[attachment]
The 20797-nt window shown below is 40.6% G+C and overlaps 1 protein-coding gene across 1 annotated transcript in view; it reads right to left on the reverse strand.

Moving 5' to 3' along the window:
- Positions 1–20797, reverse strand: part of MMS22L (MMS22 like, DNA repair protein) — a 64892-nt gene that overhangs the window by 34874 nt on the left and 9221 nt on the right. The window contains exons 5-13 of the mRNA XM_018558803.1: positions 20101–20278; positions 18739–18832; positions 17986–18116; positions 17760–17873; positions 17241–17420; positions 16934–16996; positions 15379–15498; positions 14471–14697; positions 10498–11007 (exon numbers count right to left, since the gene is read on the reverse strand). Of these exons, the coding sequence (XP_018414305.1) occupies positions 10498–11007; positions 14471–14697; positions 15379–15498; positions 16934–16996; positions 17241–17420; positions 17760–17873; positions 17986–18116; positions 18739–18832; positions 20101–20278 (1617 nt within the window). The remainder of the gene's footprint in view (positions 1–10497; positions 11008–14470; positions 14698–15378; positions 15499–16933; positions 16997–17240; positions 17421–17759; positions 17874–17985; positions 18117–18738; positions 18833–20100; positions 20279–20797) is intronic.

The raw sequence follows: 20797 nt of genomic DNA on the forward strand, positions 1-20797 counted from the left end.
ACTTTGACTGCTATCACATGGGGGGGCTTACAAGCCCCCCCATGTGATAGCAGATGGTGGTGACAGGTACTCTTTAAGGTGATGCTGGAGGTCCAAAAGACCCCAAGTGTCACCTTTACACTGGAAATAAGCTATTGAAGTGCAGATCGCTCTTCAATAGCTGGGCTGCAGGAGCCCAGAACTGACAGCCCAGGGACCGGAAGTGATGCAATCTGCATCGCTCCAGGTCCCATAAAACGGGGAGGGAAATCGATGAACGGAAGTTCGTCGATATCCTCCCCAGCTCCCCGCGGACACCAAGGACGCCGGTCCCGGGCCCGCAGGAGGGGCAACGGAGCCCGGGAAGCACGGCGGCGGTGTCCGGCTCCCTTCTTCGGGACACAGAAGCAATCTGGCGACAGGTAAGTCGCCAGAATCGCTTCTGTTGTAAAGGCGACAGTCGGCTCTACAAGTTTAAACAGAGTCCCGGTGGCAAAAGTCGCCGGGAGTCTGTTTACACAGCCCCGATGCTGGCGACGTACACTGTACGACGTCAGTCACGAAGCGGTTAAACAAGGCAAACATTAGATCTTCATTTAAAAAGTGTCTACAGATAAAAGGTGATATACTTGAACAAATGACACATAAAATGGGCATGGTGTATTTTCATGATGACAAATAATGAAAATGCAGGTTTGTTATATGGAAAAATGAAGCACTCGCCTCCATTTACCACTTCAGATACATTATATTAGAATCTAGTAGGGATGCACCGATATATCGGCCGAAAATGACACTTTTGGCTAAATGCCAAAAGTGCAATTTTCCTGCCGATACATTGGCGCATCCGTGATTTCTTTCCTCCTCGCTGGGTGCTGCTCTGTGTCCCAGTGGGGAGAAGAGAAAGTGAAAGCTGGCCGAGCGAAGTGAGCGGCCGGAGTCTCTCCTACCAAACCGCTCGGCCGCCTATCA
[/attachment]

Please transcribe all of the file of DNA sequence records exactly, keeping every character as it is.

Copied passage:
The 20797-nt window shown below is 40.6% G+C and overlaps 1 protein-coding gene across 1 annotated transcript in view; it reads right to left on the reverse strand.

Moving 5' to 3' along the window:
- Positions 1–20797, reverse strand: part of MMS22L (MMS22 like, DNA repair protein) — a 64892-nt gene that overhangs the window by 34874 nt on the left and 9221 nt on the right. The window contains exons 5-13 of the mRNA XM_018558803.1: positions 20101–20278; positions 18739–18832; positions 17986–18116; positions 17760–17873; positions 17241–17420; positions 16934–16996; positions 15379–15498; positions 14471–14697; positions 10498–11007 (exon numbers count right to left, since the gene is read on the reverse strand). Of these exons, the coding sequence (XP_018414305.1) occupies positions 10498–11007; positions 14471–14697; positions 15379–15498; positions 16934–16996; positions 17241–17420; positions 17760–17873; positions 17986–18116; positions 18739–18832; positions 20101–20278 (1617 nt within the window). The remainder of the gene's footprint in view (positions 1–10497; positions 11008–14470; positions 14698–15378; positions 15499–16933; positions 16997–17240; positions 17421–17759; positions 17874–17985; positions 18117–18738; positions 18833–20100; positions 20279–20797) is intronic.

The raw sequence follows: 20797 nt of genomic DNA on the forward strand, positions 1-20797 counted from the left end.
ACTTTGACTGCTATCACATGGGGGGGCTTACAAGCCCCCCCATGTGATAGCAGATGGTGGTGACAGGTACTCTTTAAGGTGATGCTGGAGGTCCAAAAGACCCCAAGTGTCACCTTTACACTGGAAATAAGCTATTGAAGTGCAGATCGCTCTTCAATAGCTGGGCTGCAGGAGCCCAGAACTGACAGCCCAGGGACCGGAAGTGATGCAATCTGCATCGCTCCAGGTCCCATAAAACGGGGAGGGAAATCGATGAACGGAAGTTCGTCGATATCCTCCCCAGCTCCCCGCGGACACCAAGGACGCCGGTCCCGGGCCCGCAGGAGGGGCAACGGAGCCCGGGAAGCACGGCGGCGGTGTCCGGCTCCCTTCTTCGGGACACAGAAGCAATCTGGCGACAGGTAAGTCGCCAGAATCGCTTCTGTTGTAAAGGCGACAGTCGGCTCTACAAGTTTAAACAGAGTCCCGGTGGCAAAAGTCGCCGGGAGTCTGTTTACACAGCCCCGATGCTGGCGACGTACACTGTACGACGTCAGTCACGAAGCGGTTAAACAAGGCAAACATTAGATCTTCATTTAAAAAGTGTCTACAGATAAAAGGTGATATACTTGAACAAATGACACATAAAATGGGCATGGTGTATTTTCATGATGACAAATAATGAAAATGCAGGTTTGTTATATGGAAAAATGAAGCACTCGCCTCCATTTACCACTTCAGATACATTATATTAGAATCTAGTAGGGATGCACCGATATATCGGCCGAAAATGACACTTTTGGCTAAATGCCAAAAGTGCAATTTTCCTGCCGATACATTGGCGCATCCGTGATTTCTTTCCTCCTCGCTGGGTGCTGCTCTGTGTCCCAGTGGGGAGAAGAGAAAGTGAAAGCTGGCCGAGCGAAGTGAGCGGCCGGAGTCTCTCCTACCAAACCGCTCGGCCGCCTATCA